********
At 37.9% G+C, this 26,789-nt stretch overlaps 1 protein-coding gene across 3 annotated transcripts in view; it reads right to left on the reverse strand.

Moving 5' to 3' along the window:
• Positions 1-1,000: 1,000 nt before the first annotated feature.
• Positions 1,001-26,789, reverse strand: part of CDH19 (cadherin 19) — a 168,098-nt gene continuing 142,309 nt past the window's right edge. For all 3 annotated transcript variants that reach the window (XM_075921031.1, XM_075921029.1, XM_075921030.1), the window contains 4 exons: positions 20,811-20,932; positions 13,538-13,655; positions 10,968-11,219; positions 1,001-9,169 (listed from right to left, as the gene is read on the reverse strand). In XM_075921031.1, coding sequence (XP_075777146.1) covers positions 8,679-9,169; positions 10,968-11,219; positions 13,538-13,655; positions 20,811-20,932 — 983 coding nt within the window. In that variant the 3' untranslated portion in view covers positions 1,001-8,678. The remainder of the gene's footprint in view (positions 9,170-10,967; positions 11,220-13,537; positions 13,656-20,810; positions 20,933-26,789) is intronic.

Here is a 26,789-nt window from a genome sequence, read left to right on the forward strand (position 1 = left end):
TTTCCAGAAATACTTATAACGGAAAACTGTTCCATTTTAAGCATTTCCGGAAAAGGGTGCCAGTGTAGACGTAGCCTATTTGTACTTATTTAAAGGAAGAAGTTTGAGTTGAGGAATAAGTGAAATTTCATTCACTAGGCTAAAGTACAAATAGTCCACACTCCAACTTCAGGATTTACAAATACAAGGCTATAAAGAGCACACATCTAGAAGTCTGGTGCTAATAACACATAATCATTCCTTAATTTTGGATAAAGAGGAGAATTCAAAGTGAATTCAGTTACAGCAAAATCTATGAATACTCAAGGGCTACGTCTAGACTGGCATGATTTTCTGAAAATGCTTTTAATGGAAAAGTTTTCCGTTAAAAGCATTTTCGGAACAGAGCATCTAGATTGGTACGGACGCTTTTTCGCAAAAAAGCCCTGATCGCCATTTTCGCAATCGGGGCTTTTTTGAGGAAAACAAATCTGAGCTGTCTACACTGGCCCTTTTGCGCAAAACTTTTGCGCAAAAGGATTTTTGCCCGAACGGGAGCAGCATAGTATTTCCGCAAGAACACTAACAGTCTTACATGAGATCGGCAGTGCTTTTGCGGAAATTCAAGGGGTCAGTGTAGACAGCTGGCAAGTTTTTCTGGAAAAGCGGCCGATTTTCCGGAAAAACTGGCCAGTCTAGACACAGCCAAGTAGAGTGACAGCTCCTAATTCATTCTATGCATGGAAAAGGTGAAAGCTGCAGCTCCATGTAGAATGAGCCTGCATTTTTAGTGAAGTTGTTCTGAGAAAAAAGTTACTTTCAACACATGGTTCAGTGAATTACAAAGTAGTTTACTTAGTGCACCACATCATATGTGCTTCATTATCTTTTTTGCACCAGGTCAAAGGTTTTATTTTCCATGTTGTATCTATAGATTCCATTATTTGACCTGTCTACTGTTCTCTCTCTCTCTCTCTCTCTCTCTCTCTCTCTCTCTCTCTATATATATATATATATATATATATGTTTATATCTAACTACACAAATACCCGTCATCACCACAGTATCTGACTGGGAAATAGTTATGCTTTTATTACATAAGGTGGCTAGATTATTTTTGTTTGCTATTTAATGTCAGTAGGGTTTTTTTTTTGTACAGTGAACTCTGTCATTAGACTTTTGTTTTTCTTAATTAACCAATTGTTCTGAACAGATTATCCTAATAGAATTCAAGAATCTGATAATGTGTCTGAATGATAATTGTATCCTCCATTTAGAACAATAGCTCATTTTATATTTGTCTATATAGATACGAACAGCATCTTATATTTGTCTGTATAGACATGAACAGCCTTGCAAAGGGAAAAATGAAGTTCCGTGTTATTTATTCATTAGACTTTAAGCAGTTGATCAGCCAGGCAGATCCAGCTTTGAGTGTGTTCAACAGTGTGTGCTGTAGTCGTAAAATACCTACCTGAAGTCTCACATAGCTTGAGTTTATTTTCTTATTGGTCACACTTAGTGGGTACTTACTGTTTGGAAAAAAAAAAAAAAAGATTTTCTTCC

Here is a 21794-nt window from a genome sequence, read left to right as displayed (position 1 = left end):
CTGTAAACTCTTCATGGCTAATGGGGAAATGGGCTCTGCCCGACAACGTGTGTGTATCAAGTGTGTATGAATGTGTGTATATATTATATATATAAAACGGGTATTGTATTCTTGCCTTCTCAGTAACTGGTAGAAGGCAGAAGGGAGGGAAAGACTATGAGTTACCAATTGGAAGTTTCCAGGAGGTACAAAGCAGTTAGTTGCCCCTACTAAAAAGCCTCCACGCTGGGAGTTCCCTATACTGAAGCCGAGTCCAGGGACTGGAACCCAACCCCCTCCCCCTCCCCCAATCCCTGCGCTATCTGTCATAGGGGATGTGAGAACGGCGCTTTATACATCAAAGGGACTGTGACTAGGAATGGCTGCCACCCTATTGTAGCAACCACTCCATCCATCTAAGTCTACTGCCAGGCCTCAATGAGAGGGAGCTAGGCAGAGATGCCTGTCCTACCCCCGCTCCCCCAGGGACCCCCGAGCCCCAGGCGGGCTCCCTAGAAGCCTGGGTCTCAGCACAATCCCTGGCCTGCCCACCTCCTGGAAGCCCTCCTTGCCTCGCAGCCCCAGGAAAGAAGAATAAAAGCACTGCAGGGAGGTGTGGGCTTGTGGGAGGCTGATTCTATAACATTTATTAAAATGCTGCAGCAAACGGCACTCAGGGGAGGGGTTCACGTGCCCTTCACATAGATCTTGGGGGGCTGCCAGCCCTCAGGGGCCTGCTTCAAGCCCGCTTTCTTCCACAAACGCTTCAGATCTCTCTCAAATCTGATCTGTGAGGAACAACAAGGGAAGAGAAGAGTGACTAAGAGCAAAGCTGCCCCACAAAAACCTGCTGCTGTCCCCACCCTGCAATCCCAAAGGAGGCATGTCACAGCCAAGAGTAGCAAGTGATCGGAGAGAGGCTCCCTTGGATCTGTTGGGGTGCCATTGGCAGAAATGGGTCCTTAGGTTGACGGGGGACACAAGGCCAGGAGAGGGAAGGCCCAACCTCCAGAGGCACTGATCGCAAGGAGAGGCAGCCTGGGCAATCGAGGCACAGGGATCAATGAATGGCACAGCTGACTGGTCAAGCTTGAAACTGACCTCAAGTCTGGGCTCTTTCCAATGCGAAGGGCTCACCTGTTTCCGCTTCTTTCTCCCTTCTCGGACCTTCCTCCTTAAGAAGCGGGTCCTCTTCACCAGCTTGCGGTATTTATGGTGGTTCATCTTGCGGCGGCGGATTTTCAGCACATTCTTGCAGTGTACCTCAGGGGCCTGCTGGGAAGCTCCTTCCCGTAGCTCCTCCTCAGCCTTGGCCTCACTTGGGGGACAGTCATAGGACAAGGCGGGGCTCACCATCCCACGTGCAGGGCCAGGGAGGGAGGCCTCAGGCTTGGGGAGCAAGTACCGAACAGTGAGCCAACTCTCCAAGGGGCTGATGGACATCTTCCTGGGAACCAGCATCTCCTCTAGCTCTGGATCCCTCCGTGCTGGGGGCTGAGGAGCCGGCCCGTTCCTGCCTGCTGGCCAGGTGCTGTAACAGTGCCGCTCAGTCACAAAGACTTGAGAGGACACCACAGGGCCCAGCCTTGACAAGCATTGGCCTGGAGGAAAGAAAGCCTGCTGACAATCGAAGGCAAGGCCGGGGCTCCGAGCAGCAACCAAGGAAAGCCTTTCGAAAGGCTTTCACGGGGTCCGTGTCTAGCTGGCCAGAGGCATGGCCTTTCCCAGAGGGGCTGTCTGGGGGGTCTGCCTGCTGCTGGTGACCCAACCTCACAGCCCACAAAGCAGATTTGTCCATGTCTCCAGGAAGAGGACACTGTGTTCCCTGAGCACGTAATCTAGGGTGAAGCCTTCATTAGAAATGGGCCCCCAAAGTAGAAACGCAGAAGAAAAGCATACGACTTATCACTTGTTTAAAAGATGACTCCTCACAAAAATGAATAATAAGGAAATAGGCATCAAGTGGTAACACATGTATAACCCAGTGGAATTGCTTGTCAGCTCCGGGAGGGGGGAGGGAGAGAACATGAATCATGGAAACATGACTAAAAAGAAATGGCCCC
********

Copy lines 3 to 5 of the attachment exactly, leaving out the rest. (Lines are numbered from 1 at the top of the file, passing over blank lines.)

• Positions 1-1,000: 1,000 nt before the first annotated feature.
• Positions 1,001-26,789, reverse strand: part of CDH19 (cadherin 19) — a 168,098-nt gene continuing 142,309 nt past the window's right edge. For all 3 annotated transcript variants that reach the window (XM_075921031.1, XM_075921029.1, XM_075921030.1), the window contains 4 exons: positions 20,811-20,932; positions 13,538-13,655; positions 10,968-11,219; positions 1,001-9,169 (listed from right to left, as the gene is read on the reverse strand). In XM_075921031.1, coding sequence (XP_075777146.1) covers positions 8,679-9,169; positions 10,968-11,219; positions 13,538-13,655; positions 20,811-20,932 — 983 coding nt within the window. In that variant the 3' untranslated portion in view covers positions 1,001-8,678. The remainder of the gene's footprint in view (positions 9,170-10,967; positions 11,220-13,537; positions 13,656-20,810; positions 20,933-26,789) is intronic.

Here is a 26,789-nt window from a genome sequence, read left to right on the forward strand (position 1 = left end):